It's No. 16. It's a different film because usually we bang your head and blast you with images for about 45 minutes, full on. This one is more of a look back at what makes the guys tick and specifically all about Australians coming to rise. It will be narrated and lots of interviews between the guys and me and Dana giving our look at what happened. We will show historic footage when we talk about it, but we have plenty of brand new footage from hanging out there for over a month.
There must have been some other crazy things that happened out there?
We had a fun time at Jacko's. We got a helicopter and chased him around his compound to check out his lifestyle in the middle of the bush, in Wagga Wagga. Then I bought my first Australian car, but I didn't buy one, I bought three so we could smash them up at his house. It was me and Jacko and Joel Balchin in a smash-up derby. The guys smashed my car and knocked my battery loose so I was outside the car and trying to get back in the mix and they just completely destroyed my lame duck! While I am standing there my door comes flying off. Then we put Luke McNeil in the car and he did some crazy jumps in the thing, so at least you can see something other than freestyle motocross.
It's funny because even the narrator's voice on your promo sounds more mainstream. More grown-up documentary style.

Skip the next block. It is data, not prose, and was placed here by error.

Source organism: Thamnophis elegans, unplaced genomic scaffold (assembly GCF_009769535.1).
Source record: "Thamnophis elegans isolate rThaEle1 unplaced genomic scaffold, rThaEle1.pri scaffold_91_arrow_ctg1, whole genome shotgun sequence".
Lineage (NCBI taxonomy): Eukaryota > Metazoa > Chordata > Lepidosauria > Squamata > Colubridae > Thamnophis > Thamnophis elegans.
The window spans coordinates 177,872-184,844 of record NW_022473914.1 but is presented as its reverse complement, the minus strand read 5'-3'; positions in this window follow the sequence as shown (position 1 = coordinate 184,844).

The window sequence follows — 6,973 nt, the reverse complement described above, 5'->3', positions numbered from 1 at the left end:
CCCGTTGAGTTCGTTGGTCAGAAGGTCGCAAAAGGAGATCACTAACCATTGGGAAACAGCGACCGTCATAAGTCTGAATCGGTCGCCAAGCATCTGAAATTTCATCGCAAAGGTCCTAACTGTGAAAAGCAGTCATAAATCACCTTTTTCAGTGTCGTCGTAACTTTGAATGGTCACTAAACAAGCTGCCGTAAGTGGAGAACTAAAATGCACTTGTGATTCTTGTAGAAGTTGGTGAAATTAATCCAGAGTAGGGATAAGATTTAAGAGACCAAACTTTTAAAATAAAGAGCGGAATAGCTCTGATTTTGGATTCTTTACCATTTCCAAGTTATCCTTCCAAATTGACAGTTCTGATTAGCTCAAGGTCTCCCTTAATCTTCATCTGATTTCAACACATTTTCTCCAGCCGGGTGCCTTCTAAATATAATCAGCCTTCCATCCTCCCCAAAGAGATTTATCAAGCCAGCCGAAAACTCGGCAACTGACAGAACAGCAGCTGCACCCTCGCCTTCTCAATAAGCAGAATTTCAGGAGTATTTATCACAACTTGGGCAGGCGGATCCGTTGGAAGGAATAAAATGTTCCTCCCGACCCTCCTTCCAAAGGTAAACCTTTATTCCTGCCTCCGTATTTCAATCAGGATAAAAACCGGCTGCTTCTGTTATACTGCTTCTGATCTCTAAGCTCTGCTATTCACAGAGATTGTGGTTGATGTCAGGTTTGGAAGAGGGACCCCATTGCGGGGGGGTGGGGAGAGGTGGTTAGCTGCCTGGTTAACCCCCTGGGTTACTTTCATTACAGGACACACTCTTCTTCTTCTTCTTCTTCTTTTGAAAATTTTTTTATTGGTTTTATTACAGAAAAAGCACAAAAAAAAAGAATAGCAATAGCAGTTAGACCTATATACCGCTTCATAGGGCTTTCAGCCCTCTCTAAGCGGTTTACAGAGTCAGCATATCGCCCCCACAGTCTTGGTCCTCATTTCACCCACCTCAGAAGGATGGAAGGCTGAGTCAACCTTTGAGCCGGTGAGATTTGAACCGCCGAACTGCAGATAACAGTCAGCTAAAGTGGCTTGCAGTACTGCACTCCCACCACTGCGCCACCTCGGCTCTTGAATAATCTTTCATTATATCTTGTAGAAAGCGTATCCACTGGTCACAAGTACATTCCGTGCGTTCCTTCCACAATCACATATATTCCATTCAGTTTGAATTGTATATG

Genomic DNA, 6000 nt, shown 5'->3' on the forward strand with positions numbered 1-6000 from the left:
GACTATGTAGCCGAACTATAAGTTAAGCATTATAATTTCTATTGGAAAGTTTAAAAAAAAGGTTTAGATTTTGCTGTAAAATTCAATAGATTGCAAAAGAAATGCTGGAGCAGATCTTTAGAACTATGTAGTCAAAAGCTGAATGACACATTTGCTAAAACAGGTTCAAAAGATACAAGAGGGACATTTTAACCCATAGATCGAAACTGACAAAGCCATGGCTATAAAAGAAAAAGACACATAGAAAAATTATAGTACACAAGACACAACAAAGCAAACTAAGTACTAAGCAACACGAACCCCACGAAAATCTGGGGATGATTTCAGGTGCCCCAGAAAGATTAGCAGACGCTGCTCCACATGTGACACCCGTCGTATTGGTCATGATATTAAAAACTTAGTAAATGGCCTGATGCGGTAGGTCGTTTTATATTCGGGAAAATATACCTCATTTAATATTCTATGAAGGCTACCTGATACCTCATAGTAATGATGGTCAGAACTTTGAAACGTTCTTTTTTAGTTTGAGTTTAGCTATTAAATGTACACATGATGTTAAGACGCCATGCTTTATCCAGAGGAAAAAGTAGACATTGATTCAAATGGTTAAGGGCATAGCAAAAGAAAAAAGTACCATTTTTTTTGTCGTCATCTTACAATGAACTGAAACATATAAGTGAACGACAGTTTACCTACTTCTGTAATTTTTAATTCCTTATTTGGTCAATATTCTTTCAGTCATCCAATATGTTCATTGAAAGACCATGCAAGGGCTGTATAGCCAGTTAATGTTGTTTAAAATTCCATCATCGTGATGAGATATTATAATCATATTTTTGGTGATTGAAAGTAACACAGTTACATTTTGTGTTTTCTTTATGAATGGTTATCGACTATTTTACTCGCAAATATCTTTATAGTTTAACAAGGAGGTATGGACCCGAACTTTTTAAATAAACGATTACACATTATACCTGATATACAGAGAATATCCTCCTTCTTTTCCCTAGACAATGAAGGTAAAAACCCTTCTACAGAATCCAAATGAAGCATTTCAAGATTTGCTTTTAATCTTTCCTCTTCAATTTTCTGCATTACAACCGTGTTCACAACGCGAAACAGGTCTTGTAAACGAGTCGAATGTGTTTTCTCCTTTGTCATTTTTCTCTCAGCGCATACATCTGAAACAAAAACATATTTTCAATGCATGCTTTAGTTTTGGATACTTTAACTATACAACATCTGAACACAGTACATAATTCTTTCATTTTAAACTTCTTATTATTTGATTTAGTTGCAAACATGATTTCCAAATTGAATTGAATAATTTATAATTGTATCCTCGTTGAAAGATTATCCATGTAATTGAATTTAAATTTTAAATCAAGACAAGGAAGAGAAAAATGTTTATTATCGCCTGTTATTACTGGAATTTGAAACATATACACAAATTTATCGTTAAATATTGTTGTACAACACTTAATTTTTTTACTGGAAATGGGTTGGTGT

That's what we are going for. A bit of a documentary about the history of freestyle motocross, but this is a nice little niche and a fun movie to make about one particular area that we, I guess, influenced in the world.
So when is the movie available?
Should be available around the end of March.
You were also talking about the event you are doing with Formula One this year.
Yeah, that's coming up in March. It's going to have a best trick element to it so we have Jacko and Kyle Loza. Those guys are kind of headlining the best trick area and we will see what they come to bat with. There's also a couple of days of really cool freestyle shows like we put on. We've got some of the elements of what we do in the big arenas, plus we are putting up a $50,000 prize for best trick, best combo and best whip. Best trick will probably yield about $30,000 of that.
Are you doing a touring show this year?
In Australia we are not. We are looking at possibly doing New Zealand coming up next and we are looking at more of a global kind of plan right now.
Are there a lot more people jumping into that marketplace these days?
(Laughing) Yeah, I would say so. You see that Travis is in it and Nuclear Cowboyz, there's quite a few things in Europe. I guess what it proves is that it's a popular sport. People love that type of entertainment and we like to provide it.